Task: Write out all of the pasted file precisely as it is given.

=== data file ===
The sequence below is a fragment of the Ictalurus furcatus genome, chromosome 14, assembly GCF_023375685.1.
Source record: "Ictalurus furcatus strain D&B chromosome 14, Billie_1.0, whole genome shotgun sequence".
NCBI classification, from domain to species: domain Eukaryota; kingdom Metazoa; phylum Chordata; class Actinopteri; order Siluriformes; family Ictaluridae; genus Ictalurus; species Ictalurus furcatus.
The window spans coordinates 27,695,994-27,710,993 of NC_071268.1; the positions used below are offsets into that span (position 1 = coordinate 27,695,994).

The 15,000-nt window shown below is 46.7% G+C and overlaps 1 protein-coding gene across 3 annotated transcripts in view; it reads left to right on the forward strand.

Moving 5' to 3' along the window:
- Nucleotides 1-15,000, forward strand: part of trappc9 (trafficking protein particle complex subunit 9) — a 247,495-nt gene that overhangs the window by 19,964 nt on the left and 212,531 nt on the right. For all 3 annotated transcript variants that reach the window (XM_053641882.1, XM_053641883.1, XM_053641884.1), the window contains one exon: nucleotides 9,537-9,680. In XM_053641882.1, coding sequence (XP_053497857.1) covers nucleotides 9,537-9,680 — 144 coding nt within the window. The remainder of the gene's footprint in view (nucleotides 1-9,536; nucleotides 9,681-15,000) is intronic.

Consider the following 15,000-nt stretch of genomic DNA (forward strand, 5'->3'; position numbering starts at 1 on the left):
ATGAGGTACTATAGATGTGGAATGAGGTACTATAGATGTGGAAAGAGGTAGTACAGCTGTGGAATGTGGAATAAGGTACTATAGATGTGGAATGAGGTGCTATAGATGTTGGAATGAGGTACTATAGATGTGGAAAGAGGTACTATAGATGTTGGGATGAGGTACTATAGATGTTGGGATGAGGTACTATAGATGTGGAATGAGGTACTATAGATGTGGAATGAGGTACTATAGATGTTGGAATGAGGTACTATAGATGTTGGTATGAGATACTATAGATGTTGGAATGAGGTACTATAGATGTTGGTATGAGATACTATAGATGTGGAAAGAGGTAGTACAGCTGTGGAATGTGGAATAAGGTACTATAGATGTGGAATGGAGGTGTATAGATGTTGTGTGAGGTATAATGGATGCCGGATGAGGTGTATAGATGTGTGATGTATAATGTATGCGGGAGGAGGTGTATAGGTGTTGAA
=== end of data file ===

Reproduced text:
The sequence below is a fragment of the Ictalurus furcatus genome, chromosome 14, assembly GCF_023375685.1.
Source record: "Ictalurus furcatus strain D&B chromosome 14, Billie_1.0, whole genome shotgun sequence".
NCBI classification, from domain to species: domain Eukaryota; kingdom Metazoa; phylum Chordata; class Actinopteri; order Siluriformes; family Ictaluridae; genus Ictalurus; species Ictalurus furcatus.
The window spans coordinates 27,695,994-27,710,993 of NC_071268.1; the positions used below are offsets into that span (position 1 = coordinate 27,695,994).

The 15,000-nt window shown below is 46.7% G+C and overlaps 1 protein-coding gene across 3 annotated transcripts in view; it reads left to right on the forward strand.

Moving 5' to 3' along the window:
- Nucleotides 1-15,000, forward strand: part of trappc9 (trafficking protein particle complex subunit 9) — a 247,495-nt gene that overhangs the window by 19,964 nt on the left and 212,531 nt on the right. For all 3 annotated transcript variants that reach the window (XM_053641882.1, XM_053641883.1, XM_053641884.1), the window contains one exon: nucleotides 9,537-9,680. In XM_053641882.1, coding sequence (XP_053497857.1) covers nucleotides 9,537-9,680 — 144 coding nt within the window. The remainder of the gene's footprint in view (nucleotides 1-9,536; nucleotides 9,681-15,000) is intronic.

Consider the following 15,000-nt stretch of genomic DNA (forward strand, 5'->3'; position numbering starts at 1 on the left):
ATGAGGTACTATAGATGTGGAATGAGGTACTATAGATGTGGAAAGAGGTAGTACAGCTGTGGAATGTGGAATAAGGTACTATAGATGTGGAATGAGGTGCTATAGATGTTGGAATGAGGTACTATAGATGTGGAAAGAGGTACTATAGATGTTGGGATGAGGTACTATAGATGTTGGGATGAGGTACTATAGATGTGGAATGAGGTACTATAGATGTGGAATGAGGTACTATAGATGTTGGAATGAGGTACTATAGATGTTGGTATGAGATACTATAGATGTTGGAATGAGGTACTATAGATGTTGGTATGAGATACTATAGATGTGGAAAGAGGTAGTACAGCTGTGGAATGTGGAATAAGGTACTATAGATGTGGAATGGAGGTGTATAGATGTTGTGTGAGGTATAATGGATGCCGGATGAGGTGTATAGATGTGTGATGTATAATGTATGCGGGAGGAGGTGTATAGGTGTTGAA